Save, make, understand money

Household Bills

HMRC offers a second chance to settle tax bill

Tahmina Mannan
Written By:
Tahmina Mannan

Top-rate tax payers who have failed to file their tax returns are being given a second chance to come forward and pay-up under a time-limited HMRC campaign.

The Tax Return Initiative is aimed specifically at the taxpayer liable to pay the 40p tax rate and above, and who has been told to submit a Self-Assessment tax return for 2009/10 or earlier, but have yet to do so.

Head of HMRC Campaigns, Marian Wilson said: “This campaign is part of a wider HMRC initiative to provide support and guidance to the public on tax obligations and is aimed at people who fail to submit their tax returns on time and pay what they owe.”

“The campaign provides a three-month opportunity for those who want to get their tax affairs up to date to come forward.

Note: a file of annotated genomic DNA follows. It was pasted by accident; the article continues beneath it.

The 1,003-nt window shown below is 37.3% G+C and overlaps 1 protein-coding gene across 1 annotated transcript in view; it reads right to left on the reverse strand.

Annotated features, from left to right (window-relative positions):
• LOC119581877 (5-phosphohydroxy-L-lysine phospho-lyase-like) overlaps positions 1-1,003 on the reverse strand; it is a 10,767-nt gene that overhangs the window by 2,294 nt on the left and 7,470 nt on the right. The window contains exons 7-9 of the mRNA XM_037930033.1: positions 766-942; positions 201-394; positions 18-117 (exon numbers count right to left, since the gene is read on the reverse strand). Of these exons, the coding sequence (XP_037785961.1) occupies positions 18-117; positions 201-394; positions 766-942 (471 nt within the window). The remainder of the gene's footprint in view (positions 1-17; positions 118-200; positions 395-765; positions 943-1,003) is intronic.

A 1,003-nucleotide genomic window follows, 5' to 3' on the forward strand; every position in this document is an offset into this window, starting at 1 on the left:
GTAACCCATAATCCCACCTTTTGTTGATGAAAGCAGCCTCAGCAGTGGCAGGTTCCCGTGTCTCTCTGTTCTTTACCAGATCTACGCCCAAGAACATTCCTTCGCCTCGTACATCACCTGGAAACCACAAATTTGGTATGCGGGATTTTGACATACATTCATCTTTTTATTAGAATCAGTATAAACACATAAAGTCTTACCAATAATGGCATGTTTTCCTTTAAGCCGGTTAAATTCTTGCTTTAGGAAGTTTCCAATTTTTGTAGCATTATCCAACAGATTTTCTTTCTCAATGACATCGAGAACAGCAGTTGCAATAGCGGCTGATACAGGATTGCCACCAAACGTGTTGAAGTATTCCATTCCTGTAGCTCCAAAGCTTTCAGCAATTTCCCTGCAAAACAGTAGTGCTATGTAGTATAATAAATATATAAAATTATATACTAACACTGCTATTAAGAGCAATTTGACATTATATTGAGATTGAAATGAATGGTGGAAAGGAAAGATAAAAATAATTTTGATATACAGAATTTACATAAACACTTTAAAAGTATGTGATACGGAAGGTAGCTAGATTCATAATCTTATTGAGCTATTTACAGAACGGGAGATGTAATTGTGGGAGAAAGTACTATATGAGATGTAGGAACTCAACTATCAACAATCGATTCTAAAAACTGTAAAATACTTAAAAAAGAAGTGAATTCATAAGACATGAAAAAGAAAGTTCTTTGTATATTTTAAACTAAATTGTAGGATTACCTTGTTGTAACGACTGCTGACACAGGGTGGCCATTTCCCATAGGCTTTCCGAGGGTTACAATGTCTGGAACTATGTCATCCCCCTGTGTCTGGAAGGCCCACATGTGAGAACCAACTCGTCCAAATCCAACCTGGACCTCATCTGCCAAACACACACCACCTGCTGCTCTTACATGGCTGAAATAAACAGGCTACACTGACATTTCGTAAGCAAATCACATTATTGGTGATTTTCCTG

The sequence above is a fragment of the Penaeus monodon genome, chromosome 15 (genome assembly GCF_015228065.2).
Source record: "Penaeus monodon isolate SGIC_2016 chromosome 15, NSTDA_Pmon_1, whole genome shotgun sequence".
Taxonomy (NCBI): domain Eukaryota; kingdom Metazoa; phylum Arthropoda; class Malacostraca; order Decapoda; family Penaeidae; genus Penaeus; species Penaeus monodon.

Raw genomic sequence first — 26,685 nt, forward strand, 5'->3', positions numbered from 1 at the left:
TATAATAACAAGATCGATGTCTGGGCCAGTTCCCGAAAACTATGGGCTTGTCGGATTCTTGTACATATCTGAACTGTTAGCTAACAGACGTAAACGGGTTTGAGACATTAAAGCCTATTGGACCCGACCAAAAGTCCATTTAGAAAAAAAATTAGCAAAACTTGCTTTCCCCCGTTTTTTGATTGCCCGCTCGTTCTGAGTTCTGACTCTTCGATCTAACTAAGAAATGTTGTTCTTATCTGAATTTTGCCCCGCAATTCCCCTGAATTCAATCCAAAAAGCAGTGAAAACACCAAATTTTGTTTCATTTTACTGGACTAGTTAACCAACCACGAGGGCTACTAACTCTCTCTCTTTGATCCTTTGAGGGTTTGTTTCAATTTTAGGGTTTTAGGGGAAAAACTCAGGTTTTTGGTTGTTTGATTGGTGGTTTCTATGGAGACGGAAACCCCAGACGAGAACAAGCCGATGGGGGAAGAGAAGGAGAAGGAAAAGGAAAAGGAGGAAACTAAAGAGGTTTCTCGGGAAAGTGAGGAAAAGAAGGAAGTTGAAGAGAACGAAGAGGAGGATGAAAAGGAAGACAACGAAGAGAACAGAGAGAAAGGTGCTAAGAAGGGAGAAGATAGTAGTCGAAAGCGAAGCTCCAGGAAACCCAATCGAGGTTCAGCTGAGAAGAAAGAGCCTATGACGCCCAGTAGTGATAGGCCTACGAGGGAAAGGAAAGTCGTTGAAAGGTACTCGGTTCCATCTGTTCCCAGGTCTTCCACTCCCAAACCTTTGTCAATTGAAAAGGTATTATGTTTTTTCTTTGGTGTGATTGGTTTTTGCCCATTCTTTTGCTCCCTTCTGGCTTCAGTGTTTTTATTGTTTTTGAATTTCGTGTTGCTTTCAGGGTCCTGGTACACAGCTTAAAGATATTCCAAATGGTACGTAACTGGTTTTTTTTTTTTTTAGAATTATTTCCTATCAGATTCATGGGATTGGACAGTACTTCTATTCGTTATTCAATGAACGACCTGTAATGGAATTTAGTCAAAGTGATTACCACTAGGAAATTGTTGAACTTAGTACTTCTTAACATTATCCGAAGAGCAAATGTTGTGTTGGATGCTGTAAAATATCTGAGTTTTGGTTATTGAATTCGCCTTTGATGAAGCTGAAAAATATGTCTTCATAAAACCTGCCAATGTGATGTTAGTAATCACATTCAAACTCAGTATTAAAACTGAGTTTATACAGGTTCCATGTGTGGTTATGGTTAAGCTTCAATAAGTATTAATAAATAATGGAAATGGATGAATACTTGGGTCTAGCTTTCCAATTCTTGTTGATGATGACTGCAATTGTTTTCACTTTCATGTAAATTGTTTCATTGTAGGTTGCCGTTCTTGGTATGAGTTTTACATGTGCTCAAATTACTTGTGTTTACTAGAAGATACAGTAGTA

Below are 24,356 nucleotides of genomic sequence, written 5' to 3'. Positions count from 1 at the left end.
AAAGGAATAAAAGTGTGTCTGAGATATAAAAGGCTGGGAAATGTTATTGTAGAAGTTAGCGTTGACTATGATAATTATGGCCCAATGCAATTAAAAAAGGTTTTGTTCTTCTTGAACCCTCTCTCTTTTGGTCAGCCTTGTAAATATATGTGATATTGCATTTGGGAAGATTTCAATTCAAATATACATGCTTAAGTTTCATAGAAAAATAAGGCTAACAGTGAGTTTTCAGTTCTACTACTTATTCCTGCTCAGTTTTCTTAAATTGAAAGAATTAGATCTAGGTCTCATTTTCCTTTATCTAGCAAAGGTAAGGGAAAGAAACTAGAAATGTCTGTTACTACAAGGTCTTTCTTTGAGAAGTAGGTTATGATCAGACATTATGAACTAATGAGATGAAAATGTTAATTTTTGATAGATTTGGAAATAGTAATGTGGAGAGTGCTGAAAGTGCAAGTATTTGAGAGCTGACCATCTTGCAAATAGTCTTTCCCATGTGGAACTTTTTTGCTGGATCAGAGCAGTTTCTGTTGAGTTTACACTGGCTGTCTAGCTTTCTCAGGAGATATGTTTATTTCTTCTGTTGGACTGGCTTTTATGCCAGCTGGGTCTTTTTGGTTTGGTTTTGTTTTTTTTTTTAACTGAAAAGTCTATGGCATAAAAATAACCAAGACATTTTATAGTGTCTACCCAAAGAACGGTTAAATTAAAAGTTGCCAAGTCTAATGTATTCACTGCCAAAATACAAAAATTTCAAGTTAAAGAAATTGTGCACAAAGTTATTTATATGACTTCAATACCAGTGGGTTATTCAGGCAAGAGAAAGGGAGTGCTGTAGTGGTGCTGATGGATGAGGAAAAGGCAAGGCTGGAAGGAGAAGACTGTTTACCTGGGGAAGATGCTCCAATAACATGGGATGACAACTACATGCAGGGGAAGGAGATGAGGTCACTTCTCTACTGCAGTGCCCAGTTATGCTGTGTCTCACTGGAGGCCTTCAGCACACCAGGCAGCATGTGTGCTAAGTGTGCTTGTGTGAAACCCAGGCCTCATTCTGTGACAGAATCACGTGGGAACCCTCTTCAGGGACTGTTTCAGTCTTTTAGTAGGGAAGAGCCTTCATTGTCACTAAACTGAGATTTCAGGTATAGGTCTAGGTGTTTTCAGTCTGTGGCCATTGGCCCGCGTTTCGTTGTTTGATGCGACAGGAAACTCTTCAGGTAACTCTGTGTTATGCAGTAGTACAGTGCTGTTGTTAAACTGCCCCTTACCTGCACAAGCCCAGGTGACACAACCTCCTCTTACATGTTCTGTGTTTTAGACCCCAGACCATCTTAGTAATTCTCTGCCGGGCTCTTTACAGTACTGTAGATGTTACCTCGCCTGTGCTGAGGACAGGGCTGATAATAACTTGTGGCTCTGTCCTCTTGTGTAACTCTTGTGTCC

“Our aim is to make it easy for them to contact us and send in completed tax returns, putting their affairs in order.

“Penalties will be higher if we come and find people after the opportunity and some could face a criminal investigation. I urge people to come forward and disclose unpaid tax voluntarily”.

However the campaign is also available to any individual who has tax returns to submit to HMRC for these years.

People have until 2 October 2012 to tell HMRC they want to take part, submit completed returns, and pay the tax and National Insurance Contributions (NICs) that they owe.

This article continues…

Continued from previous page…

By coming forward voluntarily through the campaign customers will receive better terms, and any penalty they pay will be lower than if HMRC comes to them first.

After 2 October, if they have not submitted their tax returns and paid what they owe, HMRC has said that they will use all their available powers to pursue outstanding returns and any unpaid tax and NIC. Penalties of up to 100% of the tax due or even criminal investigation could follow.

So far, HMRC Campaigns have yielded nearly £510m from voluntary disclosures and over £120m from non-compliance follow-up from a large number of civil interventions.